Home improvements add value to properties but what offers the best value?

Making home improvements adds value. Picture: Getty Images

Making home improvements adds value. Picture: Getty Images - Credit: Getty Images

When making home improvements, what do you think adds the most value?

You can add value by making improvements. Picture: Jupiterimages/Getty Images

You can add value by making improvements. Picture: Jupiterimages/Getty Images - Credit: Getty Images

Making living spaces open-plan and converting your loft are the top renovations that will increase the value of your home, according to a survey by Anglian Home Improvements.

Interestingly, when asked what home improvements they think add the most value to a property, only two per cent of respondents said that creating open-plan living space would give the biggest boost to value.

Here are the home improvements which add the most value:

? Creating open-plan living space: adds an average of £46,504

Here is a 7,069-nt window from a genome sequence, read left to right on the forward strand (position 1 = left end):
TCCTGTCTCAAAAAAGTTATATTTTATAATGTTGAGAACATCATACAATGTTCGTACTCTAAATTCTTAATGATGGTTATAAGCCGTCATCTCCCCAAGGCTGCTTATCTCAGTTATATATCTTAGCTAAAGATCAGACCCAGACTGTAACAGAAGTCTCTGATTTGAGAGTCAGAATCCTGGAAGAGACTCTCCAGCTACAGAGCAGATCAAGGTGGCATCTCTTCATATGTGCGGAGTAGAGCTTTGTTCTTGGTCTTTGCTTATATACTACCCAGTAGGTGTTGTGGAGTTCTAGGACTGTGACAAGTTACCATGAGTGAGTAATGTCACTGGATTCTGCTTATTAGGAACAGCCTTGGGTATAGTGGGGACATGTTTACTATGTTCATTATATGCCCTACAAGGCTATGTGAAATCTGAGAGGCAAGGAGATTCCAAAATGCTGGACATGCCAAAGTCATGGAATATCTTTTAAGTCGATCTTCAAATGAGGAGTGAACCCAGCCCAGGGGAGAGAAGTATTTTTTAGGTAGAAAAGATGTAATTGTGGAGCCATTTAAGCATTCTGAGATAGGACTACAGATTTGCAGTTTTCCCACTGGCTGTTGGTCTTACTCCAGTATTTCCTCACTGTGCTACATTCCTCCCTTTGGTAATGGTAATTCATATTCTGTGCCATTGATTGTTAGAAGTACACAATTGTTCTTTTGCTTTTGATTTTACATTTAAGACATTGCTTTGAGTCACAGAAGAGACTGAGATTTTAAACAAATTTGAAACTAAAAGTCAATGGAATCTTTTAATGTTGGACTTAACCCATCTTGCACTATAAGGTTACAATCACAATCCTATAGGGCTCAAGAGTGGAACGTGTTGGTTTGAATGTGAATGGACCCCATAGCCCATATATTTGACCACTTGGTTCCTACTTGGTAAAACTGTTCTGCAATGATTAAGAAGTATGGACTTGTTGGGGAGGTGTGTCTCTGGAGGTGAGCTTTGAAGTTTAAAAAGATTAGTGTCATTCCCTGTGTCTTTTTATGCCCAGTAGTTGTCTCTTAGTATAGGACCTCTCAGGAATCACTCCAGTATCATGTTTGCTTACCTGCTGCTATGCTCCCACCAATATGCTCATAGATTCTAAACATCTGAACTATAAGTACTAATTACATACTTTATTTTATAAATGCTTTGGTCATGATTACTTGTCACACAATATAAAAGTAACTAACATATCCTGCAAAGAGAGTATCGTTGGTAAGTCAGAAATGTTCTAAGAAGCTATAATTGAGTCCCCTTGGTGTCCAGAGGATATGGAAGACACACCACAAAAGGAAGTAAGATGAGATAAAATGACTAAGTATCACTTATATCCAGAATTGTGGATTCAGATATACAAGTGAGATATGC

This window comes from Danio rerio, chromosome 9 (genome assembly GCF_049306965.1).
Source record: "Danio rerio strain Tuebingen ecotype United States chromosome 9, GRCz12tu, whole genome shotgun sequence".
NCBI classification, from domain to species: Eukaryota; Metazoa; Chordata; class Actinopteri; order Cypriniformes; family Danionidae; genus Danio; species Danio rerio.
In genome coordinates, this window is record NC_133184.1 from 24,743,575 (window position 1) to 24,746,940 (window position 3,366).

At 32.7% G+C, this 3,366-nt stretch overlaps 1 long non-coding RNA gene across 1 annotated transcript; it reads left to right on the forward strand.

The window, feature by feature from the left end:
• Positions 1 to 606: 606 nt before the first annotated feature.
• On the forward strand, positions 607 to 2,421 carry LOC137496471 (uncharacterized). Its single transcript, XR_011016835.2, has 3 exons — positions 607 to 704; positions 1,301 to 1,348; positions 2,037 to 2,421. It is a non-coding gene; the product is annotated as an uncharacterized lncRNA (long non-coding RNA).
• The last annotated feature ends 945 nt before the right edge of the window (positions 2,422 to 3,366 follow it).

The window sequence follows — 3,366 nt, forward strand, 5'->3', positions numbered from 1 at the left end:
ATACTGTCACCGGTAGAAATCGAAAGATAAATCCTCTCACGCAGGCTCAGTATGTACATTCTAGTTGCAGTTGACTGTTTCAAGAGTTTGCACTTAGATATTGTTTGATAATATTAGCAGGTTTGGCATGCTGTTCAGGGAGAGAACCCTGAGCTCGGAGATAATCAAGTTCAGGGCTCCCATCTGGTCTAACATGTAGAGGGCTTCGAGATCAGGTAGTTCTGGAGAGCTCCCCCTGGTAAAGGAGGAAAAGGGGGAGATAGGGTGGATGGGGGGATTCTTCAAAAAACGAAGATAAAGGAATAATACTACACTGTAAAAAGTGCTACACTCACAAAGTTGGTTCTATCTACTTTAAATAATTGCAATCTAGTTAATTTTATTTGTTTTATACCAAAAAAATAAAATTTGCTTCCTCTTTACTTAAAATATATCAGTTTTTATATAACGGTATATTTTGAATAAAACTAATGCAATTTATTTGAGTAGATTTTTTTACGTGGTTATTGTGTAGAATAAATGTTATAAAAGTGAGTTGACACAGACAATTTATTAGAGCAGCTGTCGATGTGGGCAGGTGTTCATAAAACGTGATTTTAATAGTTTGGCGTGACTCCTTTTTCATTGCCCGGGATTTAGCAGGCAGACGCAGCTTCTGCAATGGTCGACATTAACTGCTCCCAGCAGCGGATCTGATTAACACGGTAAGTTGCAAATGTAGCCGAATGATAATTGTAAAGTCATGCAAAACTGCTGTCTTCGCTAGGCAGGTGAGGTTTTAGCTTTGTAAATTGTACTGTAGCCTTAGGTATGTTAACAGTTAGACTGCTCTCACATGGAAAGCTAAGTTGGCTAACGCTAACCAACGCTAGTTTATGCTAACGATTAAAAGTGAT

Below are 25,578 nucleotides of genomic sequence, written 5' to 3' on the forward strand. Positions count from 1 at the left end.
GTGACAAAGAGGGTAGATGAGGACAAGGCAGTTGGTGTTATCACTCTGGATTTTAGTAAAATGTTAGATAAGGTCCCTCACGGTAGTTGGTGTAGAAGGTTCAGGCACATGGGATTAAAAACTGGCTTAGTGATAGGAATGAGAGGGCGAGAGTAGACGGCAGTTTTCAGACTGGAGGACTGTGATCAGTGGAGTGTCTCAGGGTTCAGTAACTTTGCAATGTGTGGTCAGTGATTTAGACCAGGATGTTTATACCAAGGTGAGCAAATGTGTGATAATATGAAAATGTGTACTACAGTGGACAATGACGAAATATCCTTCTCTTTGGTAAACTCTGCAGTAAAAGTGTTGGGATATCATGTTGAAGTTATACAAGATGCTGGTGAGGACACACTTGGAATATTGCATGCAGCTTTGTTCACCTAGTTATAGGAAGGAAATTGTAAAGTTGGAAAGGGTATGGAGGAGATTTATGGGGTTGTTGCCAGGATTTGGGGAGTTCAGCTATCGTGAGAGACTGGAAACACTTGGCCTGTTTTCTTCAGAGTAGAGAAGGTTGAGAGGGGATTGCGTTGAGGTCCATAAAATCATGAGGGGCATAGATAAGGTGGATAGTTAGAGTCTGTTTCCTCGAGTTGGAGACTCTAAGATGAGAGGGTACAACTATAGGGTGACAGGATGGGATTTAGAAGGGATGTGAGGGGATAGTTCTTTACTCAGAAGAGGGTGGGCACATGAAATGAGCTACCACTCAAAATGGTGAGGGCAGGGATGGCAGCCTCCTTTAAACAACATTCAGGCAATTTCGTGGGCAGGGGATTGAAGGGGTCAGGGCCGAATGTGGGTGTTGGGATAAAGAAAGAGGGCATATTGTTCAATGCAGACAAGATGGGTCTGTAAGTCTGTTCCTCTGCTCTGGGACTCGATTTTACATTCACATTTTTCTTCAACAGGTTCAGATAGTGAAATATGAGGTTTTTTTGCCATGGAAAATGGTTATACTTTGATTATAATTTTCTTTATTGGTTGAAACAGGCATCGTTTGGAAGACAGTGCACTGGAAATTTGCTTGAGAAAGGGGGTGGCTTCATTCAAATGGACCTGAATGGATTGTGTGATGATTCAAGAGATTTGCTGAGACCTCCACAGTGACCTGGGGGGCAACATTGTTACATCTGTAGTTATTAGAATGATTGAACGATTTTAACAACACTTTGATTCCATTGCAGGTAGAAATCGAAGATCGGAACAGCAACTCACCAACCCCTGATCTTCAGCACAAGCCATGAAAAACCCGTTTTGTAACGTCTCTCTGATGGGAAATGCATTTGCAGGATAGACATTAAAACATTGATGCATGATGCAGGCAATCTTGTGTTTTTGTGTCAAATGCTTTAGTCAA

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? Loft conversion: adds an average of £24,255

? Extension: adds an average of £6,456

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? New kitchen: adds an average of £3,509

? Conservatory: adds an average of £3,155

And what do Brits think are the best ways to add value?

? Extension: 27 per cent

? New kitchen: 25 per cent

? Loft conversion: 15 per cent

? New windows: 8 per cent

? New front door: 7 per cent

Why are homeowners carrying out home improvements?

A separate study for the Post Office Money revealed the motivations behind home improvements. It found that while only five per cent of people had carried out improvements because they planned to move in the near future, 28 per cent admitted they had done so because they thought it would be a good investment and add value to their property.

Chrysanthy Pispinis, of Post Office Money, said: “Over the past few years, house price growth has slowed, so homeowners have turned to other options to add value to their homes - with renovations being a clear opportunity.”

But others simply wanted to update their home or carry out improvements that would enhance their quality of life.

The proportion of homeowners carrying out improvements has fallen by 10 per cent since 2016, but the amount people are spending has increased from an average of £12,000 then to £14,015 now, according to the Post Office Money research.

Nearly three-quarters of homeowners used savings to fund the work on their property, while 18 per cent used a loan or credit card and seven per cent increased their mortgage or took out an equity release product.

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